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by Kitty Lafontaine
A tale within a tale within a tale…
Jackson, a human bounty hunter, wants to bring Miklos Orosz to justice, dead or alive. Indigo Grey, owner of the Hundred Hive bar on Pirate Moon through right of conquest, wants to escape the life she’s built for herself, even if it kills her. Miklos, small-time smuggler, wants to be a pirate whose name lives on in infamy wherever tales are told…first to attack, last to die.
When the Hive tries to take its revenge on Indigo, unleashing a power that will trap her forever, Miklos sees the chance to take the power for his own, either destroying or saving her in the process, and Jackson sees his chance to trap Miklos for his own…until the Hive unites them all.
Episode 1: The Coffin of Infinite Time begins the tale. Look for Episode 2 in July 2011.
Indigo reached across the masticated-fiber-and-cement balcony to turn her fingers over and over in the starlight. The Hundred Hive buzzed with voices across its twenty-seven levels, full of aliens and humans, none of them attacking each other for the moment.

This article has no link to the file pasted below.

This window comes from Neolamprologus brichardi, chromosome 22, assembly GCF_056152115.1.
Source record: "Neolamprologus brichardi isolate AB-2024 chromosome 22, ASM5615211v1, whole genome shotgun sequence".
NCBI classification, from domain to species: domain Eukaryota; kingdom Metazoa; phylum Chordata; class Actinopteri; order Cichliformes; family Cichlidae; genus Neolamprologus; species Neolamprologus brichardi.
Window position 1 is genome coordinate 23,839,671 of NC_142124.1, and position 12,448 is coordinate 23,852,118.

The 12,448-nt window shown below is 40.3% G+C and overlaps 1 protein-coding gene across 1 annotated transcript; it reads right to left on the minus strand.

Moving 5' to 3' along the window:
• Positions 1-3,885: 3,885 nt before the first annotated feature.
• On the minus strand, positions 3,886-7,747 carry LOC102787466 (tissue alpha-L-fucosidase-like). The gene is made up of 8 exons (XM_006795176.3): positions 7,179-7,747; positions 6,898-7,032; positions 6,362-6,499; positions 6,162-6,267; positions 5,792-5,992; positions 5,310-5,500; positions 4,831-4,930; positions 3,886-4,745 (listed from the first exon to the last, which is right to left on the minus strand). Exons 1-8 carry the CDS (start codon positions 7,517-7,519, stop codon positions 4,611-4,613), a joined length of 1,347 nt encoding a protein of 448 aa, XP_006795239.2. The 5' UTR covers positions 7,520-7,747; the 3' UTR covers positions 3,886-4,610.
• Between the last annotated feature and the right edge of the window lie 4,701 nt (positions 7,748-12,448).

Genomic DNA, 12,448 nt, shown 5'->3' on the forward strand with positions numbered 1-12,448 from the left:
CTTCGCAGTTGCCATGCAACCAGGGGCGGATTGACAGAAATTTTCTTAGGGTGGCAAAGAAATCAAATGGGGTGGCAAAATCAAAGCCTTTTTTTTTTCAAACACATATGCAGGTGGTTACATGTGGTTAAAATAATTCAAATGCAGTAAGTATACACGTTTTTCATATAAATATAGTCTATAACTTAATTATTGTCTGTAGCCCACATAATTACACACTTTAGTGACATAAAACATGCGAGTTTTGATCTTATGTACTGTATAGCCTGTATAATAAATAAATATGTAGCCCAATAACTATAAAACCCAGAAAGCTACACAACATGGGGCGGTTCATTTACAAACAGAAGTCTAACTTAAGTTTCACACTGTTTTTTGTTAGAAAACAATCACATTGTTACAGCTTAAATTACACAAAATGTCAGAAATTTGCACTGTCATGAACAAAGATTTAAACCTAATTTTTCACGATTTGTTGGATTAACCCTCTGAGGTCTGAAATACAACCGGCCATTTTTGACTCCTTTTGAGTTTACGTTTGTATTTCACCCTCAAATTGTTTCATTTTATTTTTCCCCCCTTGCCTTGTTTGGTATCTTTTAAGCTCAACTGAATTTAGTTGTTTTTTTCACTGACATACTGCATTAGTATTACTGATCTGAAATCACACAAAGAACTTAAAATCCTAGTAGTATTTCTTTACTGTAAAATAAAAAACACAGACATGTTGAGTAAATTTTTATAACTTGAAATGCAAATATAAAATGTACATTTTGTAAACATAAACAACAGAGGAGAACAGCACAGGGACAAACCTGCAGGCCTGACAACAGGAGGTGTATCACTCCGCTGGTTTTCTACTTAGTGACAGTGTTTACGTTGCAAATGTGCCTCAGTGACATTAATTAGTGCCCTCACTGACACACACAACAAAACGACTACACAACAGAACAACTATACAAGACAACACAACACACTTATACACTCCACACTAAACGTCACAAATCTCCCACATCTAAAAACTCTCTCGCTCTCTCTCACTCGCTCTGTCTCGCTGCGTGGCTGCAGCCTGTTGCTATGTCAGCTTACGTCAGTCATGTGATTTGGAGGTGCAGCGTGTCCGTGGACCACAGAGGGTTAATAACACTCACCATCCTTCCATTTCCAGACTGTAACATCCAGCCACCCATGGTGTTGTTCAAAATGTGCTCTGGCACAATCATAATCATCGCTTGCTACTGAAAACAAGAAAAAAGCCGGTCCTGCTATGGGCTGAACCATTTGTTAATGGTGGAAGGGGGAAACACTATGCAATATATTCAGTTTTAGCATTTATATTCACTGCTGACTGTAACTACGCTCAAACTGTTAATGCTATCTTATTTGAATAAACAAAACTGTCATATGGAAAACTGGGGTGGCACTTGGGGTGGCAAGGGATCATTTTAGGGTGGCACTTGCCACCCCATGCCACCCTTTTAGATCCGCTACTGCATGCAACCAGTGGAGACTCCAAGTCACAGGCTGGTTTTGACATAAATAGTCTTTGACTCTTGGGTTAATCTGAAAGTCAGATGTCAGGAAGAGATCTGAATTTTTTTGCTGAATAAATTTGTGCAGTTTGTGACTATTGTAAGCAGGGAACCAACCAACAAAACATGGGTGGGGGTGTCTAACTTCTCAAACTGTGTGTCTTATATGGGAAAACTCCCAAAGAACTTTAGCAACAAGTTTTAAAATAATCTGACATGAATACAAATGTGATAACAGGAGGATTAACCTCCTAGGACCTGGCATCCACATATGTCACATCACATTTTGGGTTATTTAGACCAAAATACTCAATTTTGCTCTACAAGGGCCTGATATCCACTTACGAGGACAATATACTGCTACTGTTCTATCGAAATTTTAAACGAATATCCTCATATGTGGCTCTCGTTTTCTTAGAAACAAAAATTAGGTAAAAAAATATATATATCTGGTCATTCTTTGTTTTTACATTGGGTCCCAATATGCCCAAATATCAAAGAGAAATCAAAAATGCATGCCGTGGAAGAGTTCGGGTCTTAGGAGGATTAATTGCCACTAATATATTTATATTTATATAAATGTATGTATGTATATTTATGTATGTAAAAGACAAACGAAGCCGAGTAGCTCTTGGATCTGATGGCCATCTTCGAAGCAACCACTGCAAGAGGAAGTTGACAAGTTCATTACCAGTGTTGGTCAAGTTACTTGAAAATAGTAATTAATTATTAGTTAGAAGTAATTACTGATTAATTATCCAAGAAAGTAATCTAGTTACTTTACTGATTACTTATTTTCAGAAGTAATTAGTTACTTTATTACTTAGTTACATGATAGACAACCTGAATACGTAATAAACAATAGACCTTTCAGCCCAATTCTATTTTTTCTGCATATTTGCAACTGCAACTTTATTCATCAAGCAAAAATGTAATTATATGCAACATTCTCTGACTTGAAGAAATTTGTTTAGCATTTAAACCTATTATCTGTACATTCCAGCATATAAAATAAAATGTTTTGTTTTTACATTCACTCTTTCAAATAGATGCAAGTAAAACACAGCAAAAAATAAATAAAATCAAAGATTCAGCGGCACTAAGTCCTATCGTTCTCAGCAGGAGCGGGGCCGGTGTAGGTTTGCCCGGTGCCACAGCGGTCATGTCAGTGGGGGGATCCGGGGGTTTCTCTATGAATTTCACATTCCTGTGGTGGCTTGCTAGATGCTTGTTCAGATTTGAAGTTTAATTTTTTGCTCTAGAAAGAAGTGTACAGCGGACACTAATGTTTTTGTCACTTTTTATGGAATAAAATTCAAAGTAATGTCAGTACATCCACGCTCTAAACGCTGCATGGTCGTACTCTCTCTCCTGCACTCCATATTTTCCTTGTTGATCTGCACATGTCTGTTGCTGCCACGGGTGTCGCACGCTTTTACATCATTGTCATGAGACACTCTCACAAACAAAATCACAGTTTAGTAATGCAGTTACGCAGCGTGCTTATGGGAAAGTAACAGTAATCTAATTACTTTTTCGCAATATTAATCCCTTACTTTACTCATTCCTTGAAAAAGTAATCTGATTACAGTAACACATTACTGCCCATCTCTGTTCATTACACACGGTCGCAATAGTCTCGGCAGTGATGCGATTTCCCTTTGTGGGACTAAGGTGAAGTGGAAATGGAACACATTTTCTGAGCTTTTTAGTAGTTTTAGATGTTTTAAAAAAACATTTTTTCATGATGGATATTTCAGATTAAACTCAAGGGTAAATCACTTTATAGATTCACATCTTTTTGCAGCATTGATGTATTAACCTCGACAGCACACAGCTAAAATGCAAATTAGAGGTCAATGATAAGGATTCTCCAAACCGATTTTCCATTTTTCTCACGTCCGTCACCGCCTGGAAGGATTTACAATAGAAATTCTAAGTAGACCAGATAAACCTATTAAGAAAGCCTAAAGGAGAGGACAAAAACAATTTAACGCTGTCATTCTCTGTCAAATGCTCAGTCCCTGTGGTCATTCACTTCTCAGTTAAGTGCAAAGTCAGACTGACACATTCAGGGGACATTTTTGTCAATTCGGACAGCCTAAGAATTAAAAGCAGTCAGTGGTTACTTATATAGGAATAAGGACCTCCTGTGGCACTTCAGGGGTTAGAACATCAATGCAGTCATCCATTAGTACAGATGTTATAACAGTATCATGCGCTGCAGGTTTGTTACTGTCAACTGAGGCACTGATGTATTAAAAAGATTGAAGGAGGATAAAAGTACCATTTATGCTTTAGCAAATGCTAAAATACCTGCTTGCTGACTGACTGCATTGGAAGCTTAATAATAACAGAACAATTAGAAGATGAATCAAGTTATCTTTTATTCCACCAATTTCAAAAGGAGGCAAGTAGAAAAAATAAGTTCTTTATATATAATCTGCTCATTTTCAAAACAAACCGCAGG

Noon, with its bright, dust-specked column of starlight magnified through the upper lens, always seemed to bring a moment of peace.
But no more than a moment. The moon Turul shifted underneath them, something heavy (probably the door) crashed behind her, and a quiet puff of air passed by her, making her hair dance on the breeze. Glass smashed somewhere below her as the needler dart that had almost hit her crashed into another level.
“Nobody move, or I’ll kill you all,” a man yelled in a deep voice filled with quavering bravado.
Indigo sighed contentedly and turned around. She’d been so bored this morning.
The reason for the new pen name is that this is a story within a story–the characters within it show up inside YOUR SOUFFLE MUST DIE as part of a movie within the story. So here is the book that will become the movie that will show up in a silly cooking mystery.
It’s also a present for my brother Andy, who, when I told him I was broke, said, “That’s okay. The best presents have always been books.”